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There was a satisfactory attendance at the Princess’s Theatre last evening, when the Ogden Dramatic Comp my opened their season with the dramatised \eision of Dickens’s celebrated ‘Bleak House.’ The adantatioa presented is said to have been specially written for Baby Ogden, a mite of seven summers, who enacts the tile role, but the version differs very slightly from that produced here some years back by the Jennie Lee Company. Doubtless there are numbers who see many objections to a child of tender years being obliged to appear in a character of so prominent a nature as the one last night pourtrayed by Baby Ogden,but it must be remembered that there is a vast difference between receiving dramatic tuition and representing a part according to direction and in personally studying the various phases of the character and impersonating it with sufficient pathos and dramatic vigor to ensure success, while participating thoroughly in the feelings which prompt the words and their attending action?. Not that Baby Ogden’s pourtrayal of the ragged outcast is merely a mechanical performance, or without feeling, for last night there were unmistakeable signs that the child realised in some measure the conditions which, to make its representation a complete success, should be studied by every exponent of the part. This was particularly noticeable in the last scene, where the mother and her much-abused offspring die looked in a fond embrace. Throughout the play Baby Ogden displayed a degree of intelligence which in such a young child is simply surprising. Her inflection of voice and the absence of staginess evidenced the attention which must have been devoted to her tuition. As Lady Deadlock, Miss Helen Fergus (Mrs D’Orsay Ogden) was distinctly successful, and acted in a conscientious manner, her best efforts, however, being in the scene where the astute Tulkinghorne informs her that he possesses her secret, and in the final scene. Mrs D’Orsay Ogden also played the part of the revengeful Mdlle. Hortease, and showed that she possesses no mean dramatic power, her acting in the scene where she is arrested on a charge of murder being capital. Mias Ethel Parnwell made the most of the part of Mrs Snagsby, and Misses Dawson and Melrose filled subsidiary parts satisfactorily. Mr Lawrie Dunbar doubled the parts of the Coroner and Inspector Bucket, gave an even representation of the police official. Mr Dunbar makes the character less dignified than the Bucket we have been accustomed to, but that apart, he does not let his conception suffer by comparison. The Sir Leicester Deadlock of Mr W. Godfrey was a tame, impassionlcss personage. Mr Barry Mai shall, as the lawyer Tulkinghorne, showed himself to ho a capable performer, and appeared to advantage as the callous, calculating legal dignitary, especially in the interview with Lady Deadlock. In the less pleasant scene with the French waiting maid Mr Marshall ably seconded the efforts of Mrs D Oraay Ogden, the consequence being that that scene passed off excellently. The Snagsby of Mr J. Smith pleased the audience, but the performer was too matter-nf-iact, lacking true pathos in the scenes with Jn. Mr Harry Power noted in n happy manner the part of the hypocritical Chadband. On the whole, a satisfactory representation of the drama was given, and, with the exception of a lengthy wait in the first act, the piece wont swim mingly from beginning to end. The scenery was good throughout, while a couple of set pieces received a deserved round of applause—the scenes showing signs of careful work. The piece was also fairly well staged. A small but efficient orchestra, under Mr K. Parker, supplied the incidental music. ‘Jo ’ will be repeated this evening.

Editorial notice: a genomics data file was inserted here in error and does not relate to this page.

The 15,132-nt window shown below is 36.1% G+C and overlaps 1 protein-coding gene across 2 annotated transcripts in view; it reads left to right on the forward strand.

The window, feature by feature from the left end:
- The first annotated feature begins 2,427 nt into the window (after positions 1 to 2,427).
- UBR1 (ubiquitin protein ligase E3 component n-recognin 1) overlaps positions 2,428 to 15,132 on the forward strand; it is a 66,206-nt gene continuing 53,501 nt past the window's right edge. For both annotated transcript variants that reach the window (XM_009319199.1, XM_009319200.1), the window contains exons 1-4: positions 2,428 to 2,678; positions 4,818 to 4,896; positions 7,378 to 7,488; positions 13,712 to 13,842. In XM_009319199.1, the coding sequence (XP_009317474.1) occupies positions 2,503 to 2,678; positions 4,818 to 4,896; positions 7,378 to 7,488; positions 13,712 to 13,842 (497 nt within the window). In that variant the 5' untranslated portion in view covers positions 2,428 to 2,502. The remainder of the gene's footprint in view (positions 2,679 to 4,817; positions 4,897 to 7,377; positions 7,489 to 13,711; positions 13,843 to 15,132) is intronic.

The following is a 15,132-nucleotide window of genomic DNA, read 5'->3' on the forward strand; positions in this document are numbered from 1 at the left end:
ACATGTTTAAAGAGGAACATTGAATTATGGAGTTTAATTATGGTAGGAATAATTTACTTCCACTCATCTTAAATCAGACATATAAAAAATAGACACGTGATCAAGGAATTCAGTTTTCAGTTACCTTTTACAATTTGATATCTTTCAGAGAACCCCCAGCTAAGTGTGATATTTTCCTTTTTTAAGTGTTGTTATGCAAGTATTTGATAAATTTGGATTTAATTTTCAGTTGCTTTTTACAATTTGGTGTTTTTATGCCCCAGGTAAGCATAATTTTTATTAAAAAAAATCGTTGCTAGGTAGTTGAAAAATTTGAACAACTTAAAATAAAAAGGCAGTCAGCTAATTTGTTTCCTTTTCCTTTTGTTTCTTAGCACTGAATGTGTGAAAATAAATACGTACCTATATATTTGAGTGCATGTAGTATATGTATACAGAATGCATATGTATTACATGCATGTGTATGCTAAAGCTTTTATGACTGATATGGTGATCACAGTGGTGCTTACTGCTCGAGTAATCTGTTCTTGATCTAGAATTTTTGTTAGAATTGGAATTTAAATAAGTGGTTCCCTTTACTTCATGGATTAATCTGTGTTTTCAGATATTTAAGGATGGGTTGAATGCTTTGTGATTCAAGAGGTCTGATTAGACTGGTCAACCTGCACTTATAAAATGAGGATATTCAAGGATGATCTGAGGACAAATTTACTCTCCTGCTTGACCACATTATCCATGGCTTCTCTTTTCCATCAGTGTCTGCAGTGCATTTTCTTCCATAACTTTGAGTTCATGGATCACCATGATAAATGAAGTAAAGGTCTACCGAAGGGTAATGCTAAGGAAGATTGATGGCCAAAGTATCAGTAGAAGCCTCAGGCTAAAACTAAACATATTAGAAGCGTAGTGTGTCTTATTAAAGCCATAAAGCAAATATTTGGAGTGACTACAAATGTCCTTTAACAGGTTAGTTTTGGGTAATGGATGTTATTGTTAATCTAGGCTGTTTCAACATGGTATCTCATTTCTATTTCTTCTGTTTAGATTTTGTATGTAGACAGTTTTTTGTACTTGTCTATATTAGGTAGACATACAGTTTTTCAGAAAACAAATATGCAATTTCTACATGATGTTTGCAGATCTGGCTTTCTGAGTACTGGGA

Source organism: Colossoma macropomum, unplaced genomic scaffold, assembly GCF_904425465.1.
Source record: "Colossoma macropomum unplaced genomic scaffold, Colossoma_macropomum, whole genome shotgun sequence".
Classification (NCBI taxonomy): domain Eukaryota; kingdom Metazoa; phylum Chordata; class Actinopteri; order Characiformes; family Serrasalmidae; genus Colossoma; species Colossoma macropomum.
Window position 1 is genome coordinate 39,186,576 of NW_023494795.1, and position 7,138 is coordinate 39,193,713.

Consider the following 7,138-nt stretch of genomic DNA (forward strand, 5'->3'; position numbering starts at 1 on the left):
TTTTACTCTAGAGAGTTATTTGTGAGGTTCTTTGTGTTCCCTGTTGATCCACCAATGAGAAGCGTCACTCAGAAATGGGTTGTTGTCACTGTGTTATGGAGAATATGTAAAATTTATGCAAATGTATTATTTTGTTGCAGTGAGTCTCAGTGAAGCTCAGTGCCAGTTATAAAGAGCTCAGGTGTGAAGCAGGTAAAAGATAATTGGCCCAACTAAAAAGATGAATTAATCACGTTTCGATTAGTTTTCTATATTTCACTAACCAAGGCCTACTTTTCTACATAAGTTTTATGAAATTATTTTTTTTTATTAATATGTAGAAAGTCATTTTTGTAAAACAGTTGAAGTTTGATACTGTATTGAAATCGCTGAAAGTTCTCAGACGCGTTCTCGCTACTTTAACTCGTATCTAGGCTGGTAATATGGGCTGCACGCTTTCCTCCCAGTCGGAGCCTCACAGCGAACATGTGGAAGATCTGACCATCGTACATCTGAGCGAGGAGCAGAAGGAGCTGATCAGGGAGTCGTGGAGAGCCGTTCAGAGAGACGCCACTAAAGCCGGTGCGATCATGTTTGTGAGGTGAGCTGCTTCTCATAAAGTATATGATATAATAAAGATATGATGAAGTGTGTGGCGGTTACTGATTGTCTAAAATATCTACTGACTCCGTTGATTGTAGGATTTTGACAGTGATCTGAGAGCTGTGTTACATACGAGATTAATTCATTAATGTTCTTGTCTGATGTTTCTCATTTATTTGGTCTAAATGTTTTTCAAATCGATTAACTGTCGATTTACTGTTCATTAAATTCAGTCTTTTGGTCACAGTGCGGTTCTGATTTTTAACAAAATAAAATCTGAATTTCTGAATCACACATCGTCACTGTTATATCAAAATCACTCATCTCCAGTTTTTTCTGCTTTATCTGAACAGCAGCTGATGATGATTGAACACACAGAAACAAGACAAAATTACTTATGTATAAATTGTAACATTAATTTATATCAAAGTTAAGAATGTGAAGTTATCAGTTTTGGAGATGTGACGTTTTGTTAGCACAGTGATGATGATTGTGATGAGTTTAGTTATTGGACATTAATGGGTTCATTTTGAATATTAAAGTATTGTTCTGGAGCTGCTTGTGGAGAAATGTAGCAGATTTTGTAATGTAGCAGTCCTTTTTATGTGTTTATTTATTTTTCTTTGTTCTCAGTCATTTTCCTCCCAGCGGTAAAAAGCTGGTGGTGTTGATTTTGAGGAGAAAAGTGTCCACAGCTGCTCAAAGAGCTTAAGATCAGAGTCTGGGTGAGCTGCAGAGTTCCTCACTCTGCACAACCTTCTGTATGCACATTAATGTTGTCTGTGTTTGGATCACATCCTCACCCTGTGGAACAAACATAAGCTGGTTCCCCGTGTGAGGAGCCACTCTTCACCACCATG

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Bibliographic details

'JO' AT THE PRINCESS’S THEATRE., Evening Star, Issue 7986, 15 August 1889

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'JO' AT THE PRINCESS’S THEATRE. Evening Star, Issue 7986, 15 August 1889